• 1 April to 31 October – 5.30 am to 7.00 pm
  • 1 November to 31 March – 5.30 am to 8.00 pm.

The trail is well sign posted so there is no need of a mud-map which means you can just get out and enjoy it. I walked this in winter so there weren’t many flowers out – a few banksias, grevilleas and cockies tongue. I was more interested in the bird life and the Botanic Gardens and Park Authority put out an excellent brochure you can download detailing all 91 species that can be found. There are numerous other animals such as brush-tail possums, bats, loads of reptiles including snakes of varying descriptions. Considering how many people were about I was surprised at how many different species of birds I saw. I even literally stumbled over a very sleepy and grumpy bob tailed lizard (Tiliqua rugosa), trying to warm up on the path in the sun having woken up from brumation.

 

Djindjoko by Paul Amyes on 500px.com
Djindjoko called the Brown Honeyeater (Lichmera indistincta) by European settlers. Bold Park, Western Australia.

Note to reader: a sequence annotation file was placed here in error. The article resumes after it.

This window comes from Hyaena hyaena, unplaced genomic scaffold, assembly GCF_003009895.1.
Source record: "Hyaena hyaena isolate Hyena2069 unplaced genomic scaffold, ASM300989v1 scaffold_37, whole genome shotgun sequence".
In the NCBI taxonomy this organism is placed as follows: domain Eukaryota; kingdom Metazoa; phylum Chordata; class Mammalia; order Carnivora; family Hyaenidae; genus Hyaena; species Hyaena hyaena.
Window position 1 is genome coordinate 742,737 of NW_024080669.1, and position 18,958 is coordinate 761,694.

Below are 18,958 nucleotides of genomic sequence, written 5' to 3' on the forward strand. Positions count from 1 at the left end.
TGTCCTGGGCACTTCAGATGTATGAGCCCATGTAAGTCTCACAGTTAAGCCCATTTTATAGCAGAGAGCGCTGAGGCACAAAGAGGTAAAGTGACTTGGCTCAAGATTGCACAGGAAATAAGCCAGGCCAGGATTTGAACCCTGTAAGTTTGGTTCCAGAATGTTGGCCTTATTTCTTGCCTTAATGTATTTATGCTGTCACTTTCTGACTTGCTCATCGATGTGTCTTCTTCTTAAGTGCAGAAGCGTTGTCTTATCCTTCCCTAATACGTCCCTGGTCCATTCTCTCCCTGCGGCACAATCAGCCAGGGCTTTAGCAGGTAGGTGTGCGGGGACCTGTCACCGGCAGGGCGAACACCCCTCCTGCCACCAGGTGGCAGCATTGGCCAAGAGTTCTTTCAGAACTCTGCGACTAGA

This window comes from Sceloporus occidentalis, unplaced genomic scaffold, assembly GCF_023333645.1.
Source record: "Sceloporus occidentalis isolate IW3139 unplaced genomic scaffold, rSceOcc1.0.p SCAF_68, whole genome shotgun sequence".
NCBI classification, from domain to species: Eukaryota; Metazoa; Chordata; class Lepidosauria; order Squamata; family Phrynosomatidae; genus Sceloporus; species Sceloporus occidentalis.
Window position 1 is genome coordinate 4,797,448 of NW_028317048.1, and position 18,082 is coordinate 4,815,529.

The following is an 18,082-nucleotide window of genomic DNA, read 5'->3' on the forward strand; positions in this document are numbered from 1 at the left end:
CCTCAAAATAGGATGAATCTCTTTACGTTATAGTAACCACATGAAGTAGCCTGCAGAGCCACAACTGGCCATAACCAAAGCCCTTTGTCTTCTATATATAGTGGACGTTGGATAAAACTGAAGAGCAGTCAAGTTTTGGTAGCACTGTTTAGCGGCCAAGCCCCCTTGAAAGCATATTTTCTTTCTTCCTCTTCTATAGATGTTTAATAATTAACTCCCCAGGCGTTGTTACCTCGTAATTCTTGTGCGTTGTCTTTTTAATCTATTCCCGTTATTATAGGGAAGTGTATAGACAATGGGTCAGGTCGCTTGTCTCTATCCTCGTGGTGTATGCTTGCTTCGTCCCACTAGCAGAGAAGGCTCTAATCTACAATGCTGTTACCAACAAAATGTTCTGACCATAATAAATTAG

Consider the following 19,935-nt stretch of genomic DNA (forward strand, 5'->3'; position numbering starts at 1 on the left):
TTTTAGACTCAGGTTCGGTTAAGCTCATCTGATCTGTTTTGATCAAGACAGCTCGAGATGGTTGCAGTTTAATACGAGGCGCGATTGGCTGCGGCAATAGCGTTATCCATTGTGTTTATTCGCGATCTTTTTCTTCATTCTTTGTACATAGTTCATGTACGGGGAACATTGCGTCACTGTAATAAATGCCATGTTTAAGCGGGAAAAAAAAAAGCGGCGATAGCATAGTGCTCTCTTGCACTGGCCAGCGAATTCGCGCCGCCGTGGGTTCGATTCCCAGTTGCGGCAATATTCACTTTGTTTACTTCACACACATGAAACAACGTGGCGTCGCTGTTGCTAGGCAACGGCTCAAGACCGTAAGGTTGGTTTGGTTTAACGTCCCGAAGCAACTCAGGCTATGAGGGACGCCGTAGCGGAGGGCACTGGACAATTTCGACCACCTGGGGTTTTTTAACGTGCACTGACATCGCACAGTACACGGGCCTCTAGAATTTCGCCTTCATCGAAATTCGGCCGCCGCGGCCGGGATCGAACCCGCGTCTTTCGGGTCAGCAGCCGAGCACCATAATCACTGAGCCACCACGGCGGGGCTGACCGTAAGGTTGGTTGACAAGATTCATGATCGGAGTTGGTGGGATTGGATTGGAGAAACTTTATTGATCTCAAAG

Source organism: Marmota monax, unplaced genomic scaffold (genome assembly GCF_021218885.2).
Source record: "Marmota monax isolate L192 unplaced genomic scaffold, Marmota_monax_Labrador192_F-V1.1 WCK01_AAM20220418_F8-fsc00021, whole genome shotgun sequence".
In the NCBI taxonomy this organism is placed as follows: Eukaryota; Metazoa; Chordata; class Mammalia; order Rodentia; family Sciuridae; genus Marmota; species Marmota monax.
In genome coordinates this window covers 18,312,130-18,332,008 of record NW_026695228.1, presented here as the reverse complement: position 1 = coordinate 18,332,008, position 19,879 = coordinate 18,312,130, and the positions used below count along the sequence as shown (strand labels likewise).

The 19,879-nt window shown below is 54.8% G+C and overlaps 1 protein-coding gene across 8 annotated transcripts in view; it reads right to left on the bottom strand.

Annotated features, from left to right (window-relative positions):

Dooromdorom by Paul Amyes on 500px.com
Dooromdorom or Singing Honeyeater (Lichenostomus virescens virescens) feeding on Yackal Djarr or Cockies Tongues (Templetonia retusa). Bold Park, Western Australia.

 

Bandin by Paul Amyes on 500px.com
Bandin also called the White-cheeked honeyeater (Phylidonyris nigra) feeding on Menzies Banksia (Banksia menziesii) in Bold Park, Western Australia.

 

Doongorok by Paul Amyes on 500px.com
Doongorok also called the red wattlebird (Anthochaera carunculata subsp. woodwardi) feeding on Menzies Banksia (Banksia menziesii). Bold Park, Western Australia

“I Like Driving…

…in my car”*

Willys Knight
Willys Knight
York Motor Show. Avon Terrace, York, Western Australia.

Last weekend was the York Motor Show, it has been held every year since 2004 and usually draws a big turn out of cars and visitors. This means that a walk down Avon Terrace  can be a hazardous matter as the pedestrian is blinded by the sun glistening off of the duco and the gleaming chrome trim. Unfortunately this years event was marred by the weather – it was a cloudy grey day with occasional drizzle. Drizzle is a weather form I don’t really associate with Western Australia, it’s more a dank dour dreary weather form for the UK, or Tasmania. Western Australia is all about big blue skies with occasional heavy rain storms in winter. Anyway I digress – 18 months in Tasmania has meant that I think and talk about meteorological conditions far more than I should. So despite the fickleness of the weather those who did turn up were very enthusiastic and had a good time.

Sunbeam Rapier
Sunbeam Rapier